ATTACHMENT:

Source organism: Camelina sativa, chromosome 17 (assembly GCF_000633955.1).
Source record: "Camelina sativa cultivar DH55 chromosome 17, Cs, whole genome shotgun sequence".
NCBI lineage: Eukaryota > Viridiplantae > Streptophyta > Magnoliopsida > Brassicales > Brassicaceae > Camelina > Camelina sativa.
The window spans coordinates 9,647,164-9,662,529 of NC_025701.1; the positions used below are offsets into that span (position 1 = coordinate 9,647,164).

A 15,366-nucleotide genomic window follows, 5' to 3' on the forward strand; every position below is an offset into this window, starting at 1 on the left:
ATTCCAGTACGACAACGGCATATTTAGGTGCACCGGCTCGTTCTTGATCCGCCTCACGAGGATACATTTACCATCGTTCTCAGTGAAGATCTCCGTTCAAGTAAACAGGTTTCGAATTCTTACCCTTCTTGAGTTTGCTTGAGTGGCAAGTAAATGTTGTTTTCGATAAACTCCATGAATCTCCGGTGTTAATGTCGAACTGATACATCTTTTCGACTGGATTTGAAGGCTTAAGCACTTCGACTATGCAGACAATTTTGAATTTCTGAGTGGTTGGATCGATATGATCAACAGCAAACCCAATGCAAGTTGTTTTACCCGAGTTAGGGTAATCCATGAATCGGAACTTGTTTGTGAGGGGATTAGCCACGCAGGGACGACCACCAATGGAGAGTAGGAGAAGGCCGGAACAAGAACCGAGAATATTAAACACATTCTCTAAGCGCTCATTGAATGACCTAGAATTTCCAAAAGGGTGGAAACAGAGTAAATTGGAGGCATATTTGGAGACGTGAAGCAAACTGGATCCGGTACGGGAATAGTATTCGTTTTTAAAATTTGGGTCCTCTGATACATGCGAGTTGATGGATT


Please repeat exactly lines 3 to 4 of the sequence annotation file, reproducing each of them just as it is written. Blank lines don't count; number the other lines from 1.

NCBI lineage: Eukaryota > Viridiplantae > Streptophyta > Magnoliopsida > Brassicales > Brassicaceae > Camelina > Camelina sativa.
The window spans coordinates 9,647,164-9,662,529 of NC_025701.1; the positions used below are offsets into that span (position 1 = coordinate 9,647,164).